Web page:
With so much of the prog to which I listened on my initial discovery in the late 1970’s – Yes, ELP, Rush, Jethro Tull – there were always virtuoso musicians setting off instrumental fireworks. Gazpacho seems to have turned this ethic completely on its head. You don’t hear long, flashy guitar or keyboard solos, the pyrotechnic drums with a beat that is both discernable and just out of reach, and so on. Much of Gazpacho’s music is built in some very simple riffs. And yet as a testament to their supreme skill and artistry, these simple riffs are combined and arranged into a much greater whole, one of dizzying complexity that gets hidden ever so slightly below a veneer of simplicity. Using a sports metaphor, much of progressive rock could be analogized to professional football or basketball – an obvious complexity accompanied with dazzling theatrics. Gazpacho on the other hand would be more like professional baseball – a simple, subtle game on the surface with a world of complexity underneath for those willing to dig deeper.

Architecturally, their songs defy any conventional structure, unfolding instead with a brilliant logic that becomes apparent by the time you’ve reached the end. It all adds up to a mixture that is challenging to grasp, but easy to love – and one that is progressive rock at it’s absolute, boundary smashing best.gazpacho-demon-cover2-2014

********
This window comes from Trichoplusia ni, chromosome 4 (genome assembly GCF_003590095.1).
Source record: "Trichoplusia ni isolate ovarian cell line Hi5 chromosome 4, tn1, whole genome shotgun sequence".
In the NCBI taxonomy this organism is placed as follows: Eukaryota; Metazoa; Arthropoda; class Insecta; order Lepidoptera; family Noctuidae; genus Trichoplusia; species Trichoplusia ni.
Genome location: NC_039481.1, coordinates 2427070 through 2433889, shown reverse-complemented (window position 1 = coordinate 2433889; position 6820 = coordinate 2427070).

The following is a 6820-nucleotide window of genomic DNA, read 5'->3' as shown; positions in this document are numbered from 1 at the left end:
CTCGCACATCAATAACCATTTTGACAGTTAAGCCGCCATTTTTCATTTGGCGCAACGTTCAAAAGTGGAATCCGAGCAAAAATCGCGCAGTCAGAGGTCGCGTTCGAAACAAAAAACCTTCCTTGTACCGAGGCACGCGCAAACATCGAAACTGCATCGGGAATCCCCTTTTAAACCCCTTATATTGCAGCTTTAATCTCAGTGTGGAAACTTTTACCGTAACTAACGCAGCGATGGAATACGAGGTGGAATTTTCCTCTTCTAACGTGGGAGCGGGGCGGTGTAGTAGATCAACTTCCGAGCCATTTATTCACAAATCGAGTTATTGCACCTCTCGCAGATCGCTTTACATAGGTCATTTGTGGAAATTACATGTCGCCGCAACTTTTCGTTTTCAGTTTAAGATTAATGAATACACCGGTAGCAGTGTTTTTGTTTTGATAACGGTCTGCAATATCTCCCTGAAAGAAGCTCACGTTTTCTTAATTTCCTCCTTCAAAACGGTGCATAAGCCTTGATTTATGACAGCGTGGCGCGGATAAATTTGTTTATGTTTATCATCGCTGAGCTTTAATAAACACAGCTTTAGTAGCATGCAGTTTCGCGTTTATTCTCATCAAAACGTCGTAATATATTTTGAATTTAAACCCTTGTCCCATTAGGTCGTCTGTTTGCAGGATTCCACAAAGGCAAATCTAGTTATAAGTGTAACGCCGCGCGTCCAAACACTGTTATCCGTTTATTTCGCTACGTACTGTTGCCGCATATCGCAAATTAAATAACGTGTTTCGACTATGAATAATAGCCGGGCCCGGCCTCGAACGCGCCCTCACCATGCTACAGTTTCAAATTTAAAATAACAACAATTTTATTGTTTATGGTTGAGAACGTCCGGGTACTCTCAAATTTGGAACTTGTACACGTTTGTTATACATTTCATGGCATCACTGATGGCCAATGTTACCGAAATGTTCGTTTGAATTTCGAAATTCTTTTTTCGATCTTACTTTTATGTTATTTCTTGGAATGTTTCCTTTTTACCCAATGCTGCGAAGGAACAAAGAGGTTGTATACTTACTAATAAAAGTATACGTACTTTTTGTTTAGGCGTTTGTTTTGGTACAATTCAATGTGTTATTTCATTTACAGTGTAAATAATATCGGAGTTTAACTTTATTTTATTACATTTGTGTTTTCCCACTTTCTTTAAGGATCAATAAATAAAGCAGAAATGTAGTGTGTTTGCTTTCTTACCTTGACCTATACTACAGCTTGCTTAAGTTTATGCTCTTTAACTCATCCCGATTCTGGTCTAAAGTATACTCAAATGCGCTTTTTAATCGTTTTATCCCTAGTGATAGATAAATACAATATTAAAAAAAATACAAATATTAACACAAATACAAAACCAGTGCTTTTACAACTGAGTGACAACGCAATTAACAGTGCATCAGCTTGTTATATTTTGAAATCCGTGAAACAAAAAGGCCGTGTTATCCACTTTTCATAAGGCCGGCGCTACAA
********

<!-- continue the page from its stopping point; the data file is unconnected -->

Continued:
It’s when I survey the current prog landscape that it really hits me, the incredible brilliance of this band. Myself and others on this site have written much about how blessed us fans are in the current age of prog. I loved how the proggers of the 1970s pushed the envelope of rock music to new artistic heights. And yet in what may be the ultimate compliment the previous generation, the best prog bands of today are showing us how their prog ancestors were only scratching the surface. Bands such as Riverside, Porcupine Tree and their leader, Steven Wilson, The Tangent, Big Big Train, and so on – all have taken prog in various directions previously unimagined. So to has Gazpacho. But more than all of these bands, Gazpacho, at least for me, is the most difficult to describe in words. And what really makes that so is this – they are simply the most unique and original sounding band in a golden age of prog that has produced many unique and original sounds. Is it any wonder I’ve fallen so in love with these guys?